KENNEDY CHALLENGES ALITO ON EXECUTIVE POWER
CAN ALITO STAND UP TO AN OVERREACHING PRESIDENT?
Washington, DC: Today in his rounds of questioning of Judge Alito, Senator Kennedy challenged Judge Alito on his views of executive power. At a time when Americans have learned that the President has been conducting domestic spying, Senator Kennedy is troubled by Judge Alito's record of being overly deferential to executive power - whether exercised by the president, the attorney general or law enforcement officials. Kennedy asked Judge Alito to explain his record and whether the average citizen would be able to get "a fair shake" from him when the government is a party.
"No one is above the law -- not even the President. We need to know whether Judge Alito will stand up to a President -- any President -- who ignores the Constitution and uses arguments of national security to expand executive power at the expense of individual liberty. We need to know whether Judge Alito will ever be able to conclude that the President has gone too far," Senator Kennedy said today at the second day of the hearings.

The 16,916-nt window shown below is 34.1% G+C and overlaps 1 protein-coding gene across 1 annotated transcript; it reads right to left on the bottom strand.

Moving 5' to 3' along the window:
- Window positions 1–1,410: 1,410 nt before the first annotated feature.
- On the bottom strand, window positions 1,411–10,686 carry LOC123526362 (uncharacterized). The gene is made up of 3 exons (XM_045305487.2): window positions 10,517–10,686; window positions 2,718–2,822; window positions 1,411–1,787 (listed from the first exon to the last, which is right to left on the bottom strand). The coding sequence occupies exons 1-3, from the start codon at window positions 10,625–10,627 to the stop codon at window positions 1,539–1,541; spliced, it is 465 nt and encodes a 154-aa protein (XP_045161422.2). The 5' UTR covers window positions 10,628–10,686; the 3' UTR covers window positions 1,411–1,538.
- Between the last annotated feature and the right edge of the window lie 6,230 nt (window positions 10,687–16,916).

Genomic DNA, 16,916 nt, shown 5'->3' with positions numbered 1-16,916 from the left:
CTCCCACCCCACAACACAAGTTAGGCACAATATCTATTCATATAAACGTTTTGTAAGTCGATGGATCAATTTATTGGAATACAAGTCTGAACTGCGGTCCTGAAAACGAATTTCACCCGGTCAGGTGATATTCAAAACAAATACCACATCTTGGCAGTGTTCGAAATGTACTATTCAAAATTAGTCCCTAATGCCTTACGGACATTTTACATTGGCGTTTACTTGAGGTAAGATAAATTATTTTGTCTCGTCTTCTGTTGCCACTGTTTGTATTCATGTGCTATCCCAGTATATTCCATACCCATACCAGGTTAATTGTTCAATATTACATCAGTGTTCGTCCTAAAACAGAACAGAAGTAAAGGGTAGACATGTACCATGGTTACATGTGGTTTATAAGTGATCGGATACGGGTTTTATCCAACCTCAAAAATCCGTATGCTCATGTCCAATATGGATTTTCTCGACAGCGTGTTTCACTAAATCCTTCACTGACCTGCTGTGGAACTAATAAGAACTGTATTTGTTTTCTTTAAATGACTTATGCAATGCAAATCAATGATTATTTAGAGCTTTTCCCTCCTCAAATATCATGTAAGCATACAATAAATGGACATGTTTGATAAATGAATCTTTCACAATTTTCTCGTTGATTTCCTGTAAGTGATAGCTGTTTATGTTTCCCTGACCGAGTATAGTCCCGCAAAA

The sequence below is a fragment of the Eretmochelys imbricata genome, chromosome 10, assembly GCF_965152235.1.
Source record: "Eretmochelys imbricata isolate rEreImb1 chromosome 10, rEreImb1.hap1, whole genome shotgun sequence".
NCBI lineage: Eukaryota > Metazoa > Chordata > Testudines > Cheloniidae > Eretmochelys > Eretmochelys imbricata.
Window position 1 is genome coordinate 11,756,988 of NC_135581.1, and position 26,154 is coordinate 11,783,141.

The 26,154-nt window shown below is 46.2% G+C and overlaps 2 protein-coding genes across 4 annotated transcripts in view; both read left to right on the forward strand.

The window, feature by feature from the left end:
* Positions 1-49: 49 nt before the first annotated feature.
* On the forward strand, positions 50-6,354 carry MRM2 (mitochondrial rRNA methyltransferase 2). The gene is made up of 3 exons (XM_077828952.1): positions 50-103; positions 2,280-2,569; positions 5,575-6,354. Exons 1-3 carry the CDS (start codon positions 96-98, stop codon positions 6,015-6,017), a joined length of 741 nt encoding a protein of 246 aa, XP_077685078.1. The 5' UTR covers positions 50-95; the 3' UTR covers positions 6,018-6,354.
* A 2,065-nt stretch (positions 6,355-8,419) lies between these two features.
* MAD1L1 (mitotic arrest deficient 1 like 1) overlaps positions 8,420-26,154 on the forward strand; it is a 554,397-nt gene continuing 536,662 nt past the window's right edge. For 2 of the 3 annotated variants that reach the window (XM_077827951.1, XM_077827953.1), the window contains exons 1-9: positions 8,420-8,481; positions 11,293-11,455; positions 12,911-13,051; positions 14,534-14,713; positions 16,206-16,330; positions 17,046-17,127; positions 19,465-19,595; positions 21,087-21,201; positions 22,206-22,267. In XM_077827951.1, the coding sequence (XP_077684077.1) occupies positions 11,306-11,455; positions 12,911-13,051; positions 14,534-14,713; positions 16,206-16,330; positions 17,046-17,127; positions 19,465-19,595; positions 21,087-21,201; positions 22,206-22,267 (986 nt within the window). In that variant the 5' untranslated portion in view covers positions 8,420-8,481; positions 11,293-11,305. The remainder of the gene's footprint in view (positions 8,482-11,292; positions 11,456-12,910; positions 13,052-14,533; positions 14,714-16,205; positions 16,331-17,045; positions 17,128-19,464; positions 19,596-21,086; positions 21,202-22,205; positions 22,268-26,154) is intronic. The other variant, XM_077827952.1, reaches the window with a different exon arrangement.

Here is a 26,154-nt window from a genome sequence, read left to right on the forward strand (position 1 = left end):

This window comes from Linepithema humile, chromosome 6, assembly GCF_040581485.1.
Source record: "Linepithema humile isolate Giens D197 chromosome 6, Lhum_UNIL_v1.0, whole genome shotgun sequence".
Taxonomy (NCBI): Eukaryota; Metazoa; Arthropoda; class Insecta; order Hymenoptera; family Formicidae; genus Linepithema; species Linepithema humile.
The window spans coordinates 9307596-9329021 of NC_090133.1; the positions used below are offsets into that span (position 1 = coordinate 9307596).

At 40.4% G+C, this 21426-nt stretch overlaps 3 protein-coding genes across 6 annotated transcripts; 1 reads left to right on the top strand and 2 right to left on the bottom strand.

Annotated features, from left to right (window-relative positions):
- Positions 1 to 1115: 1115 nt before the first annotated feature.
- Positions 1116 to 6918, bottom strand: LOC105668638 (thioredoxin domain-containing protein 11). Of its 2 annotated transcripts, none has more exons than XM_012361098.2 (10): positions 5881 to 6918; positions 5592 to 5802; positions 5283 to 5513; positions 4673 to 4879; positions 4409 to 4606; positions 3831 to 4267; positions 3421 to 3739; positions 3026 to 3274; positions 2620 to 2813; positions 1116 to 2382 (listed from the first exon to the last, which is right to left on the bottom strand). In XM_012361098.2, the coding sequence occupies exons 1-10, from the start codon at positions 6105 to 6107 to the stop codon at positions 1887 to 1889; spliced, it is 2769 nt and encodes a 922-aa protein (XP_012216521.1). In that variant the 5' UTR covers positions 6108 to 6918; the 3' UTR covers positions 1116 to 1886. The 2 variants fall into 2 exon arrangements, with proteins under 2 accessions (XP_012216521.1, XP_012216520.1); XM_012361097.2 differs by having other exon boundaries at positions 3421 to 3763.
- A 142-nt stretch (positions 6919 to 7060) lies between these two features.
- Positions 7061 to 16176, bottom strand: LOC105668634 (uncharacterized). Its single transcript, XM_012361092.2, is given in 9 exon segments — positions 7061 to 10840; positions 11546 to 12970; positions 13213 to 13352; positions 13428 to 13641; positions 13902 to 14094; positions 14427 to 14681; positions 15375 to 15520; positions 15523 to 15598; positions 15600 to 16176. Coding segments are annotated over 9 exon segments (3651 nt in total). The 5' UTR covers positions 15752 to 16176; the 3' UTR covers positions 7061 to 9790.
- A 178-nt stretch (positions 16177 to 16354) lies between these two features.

Senator Kennedy raised relevant cases, writings, and speeches that demonstrate Judge Alito's belief in the doctrine of the "unitary executive branch." The Wall Street Journal describes the doctrine of it as the foundation of the Bush Administration's assertion of power to determine the fate of enemy prisoners and jail U.S. citizens as enemy combatants without charging them. President Bush has referred to this doctrine at least 110 times, while Ronald Reagan and the first President Bush, combined, used the term only seven times. President Clinton never used it.
Attached is: 1) Senator Kennedy's opening remarks to today's questions for Judge Alito 2) A fact sheet on Judge Alito's record on executive power 3) A description of the relevant cases 4) President Bush's signing statement on the McCain torture legislation 5) A chart on the use of the "unitary executive" 6) Alito's 2000 speech to the Federalist Society